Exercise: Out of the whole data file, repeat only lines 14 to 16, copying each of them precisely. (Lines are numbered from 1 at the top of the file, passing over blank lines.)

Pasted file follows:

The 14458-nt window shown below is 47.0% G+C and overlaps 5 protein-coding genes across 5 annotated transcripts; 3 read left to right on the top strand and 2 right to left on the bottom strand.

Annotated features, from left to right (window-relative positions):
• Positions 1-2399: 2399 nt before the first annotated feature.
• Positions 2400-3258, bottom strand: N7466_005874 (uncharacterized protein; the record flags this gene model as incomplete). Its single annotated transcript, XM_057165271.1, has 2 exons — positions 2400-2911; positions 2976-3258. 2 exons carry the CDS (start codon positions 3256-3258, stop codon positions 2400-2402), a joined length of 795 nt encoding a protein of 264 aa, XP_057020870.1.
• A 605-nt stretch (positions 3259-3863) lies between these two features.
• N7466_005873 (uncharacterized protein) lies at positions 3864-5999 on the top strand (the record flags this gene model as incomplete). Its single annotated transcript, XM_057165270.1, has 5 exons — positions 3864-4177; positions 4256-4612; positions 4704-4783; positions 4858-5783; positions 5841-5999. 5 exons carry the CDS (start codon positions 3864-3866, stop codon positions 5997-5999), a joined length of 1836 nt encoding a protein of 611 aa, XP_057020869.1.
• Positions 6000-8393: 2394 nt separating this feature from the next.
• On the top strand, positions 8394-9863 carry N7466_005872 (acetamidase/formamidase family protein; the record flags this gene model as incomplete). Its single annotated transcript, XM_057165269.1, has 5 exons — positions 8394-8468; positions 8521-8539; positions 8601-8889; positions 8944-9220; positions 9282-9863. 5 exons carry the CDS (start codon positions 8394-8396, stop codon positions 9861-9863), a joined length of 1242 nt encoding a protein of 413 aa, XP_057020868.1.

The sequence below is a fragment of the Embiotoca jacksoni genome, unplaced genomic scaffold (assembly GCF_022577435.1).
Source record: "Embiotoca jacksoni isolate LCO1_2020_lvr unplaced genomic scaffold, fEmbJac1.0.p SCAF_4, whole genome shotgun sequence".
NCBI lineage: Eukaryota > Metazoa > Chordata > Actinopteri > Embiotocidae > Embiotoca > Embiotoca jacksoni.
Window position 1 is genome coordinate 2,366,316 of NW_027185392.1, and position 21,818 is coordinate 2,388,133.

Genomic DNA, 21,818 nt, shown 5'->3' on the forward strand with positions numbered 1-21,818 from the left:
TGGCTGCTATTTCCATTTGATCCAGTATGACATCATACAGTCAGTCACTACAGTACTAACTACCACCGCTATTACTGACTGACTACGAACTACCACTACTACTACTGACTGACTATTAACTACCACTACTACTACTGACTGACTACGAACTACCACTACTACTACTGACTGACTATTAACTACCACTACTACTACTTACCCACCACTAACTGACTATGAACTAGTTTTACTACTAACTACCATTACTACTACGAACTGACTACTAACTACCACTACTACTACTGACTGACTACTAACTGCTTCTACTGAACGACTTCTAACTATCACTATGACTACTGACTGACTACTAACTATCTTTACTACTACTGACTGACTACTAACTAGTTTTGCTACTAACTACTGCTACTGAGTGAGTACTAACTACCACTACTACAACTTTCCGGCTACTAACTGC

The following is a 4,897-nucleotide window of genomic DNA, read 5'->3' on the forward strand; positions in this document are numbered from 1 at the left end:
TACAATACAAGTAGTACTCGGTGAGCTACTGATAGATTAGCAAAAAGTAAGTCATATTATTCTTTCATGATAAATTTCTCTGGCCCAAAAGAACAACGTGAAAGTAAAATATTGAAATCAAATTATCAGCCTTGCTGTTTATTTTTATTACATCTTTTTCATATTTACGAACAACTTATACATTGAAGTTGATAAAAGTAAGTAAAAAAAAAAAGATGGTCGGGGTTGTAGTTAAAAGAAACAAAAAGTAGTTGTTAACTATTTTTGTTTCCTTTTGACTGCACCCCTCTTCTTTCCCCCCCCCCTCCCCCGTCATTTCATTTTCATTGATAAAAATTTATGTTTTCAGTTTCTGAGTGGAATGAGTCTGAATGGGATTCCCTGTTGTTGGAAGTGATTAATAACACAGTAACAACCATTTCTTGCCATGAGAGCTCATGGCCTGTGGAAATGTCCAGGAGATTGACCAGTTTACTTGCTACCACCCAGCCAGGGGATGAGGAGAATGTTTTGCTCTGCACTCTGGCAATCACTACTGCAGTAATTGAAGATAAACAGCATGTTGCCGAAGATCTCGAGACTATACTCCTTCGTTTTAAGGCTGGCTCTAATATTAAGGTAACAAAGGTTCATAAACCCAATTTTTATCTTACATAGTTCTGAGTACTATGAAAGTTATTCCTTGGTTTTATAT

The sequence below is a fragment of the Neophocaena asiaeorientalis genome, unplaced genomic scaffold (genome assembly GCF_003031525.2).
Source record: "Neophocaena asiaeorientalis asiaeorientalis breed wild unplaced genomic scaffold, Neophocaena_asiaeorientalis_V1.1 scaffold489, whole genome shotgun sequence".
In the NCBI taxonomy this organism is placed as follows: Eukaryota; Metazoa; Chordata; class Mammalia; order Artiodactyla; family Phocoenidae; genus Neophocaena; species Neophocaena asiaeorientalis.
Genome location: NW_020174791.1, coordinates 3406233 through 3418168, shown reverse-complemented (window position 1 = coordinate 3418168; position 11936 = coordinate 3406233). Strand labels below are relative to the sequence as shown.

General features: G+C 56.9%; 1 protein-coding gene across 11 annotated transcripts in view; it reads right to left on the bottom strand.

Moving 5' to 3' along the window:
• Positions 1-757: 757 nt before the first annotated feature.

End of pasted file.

TGGCTGCTATTTCCATTTGATCCAGTATGACATCATACAGTCAGTCACTACAGTACTAACTACCACCGCTATTACTGACTGACTACGAACTACCACTACTACTACTGACTGACTATTAACTACCACTACTACTACTGACTGACTACGAACTACCACTACTACTACTGACTGACTATTAACTACCACTACTACTACTTACCCACCACTAACTGACTATGAACTAGTTTTACTACTAACTACCATTACTACTACGAACTGACTACTAACTACCACTACTACTACTGACTGACTACTAACTGCTTCTACTGAACGACTTCTAACTATCACTATGACTACTGACTGACTACTAACTATCTTTACTACTACTGACTGACTACTAACTAGTTTTGCTACTAACTACTGCTACTGAGTGAGTACTAACTACCACTACTACAACTTTCCGGCTACTAACTGC

The following is a 4,897-nucleotide window of genomic DNA, read 5'->3' on the forward strand; positions in this document are numbered from 1 at the left end:
TACAATACAAGTAGTACTCGGTGAGCTACTGATAGATTAGCAAAAAGTAAGTCATATTATTCTTTCATGATAAATTTCTCTGGCCCAAAAGAACAACGTGAAAGTAAAATATTGAAATCAAATTATCAGCCTTGCTGTTTATTTTTATTACATCTTTTTCATATTTACGAACAACTTATACATTGAAGTTGATAAAAGTAAGTAAAAAAAAAAAGATGGTCGGGGTTGTAGTTAAAAGAAACAAAAAGTAGTTGTTAACTATTTTTGTTTCCTTTTGACTGCACCCCTCTTCTTTCCCCCCCCCCTCCCCCGTCATTTCATTTTCATTGATAAAAATTTATGTTTTCAGTTTCTGAGTGGAATGAGTCTGAATGGGATTCCCTGTTGTTGGAAGTGATTAATAACACAGTAACAACCATTTCTTGCCATGAGAGCTCATGGCCTGTGGAAATGTCCAGGAGATTGACCAGTTTACTTGCTACCACCCAGCCAGGGGATGAGGAGAATGTTTTGCTCTGCACTCTGGCAATCACTACTGCAGTAATTGAAGATAAACAGCATGTTGCCGAAGATCTCGAGACTATACTCCTTCGTTTTAAGGCTGGCTCTAATATTAAGGTAACAAAGGTTCATAAACCCAATTTTTATCTTACATAGTTCTGAGTACTATGAAAGTTATTCCTTGGTTTTATAT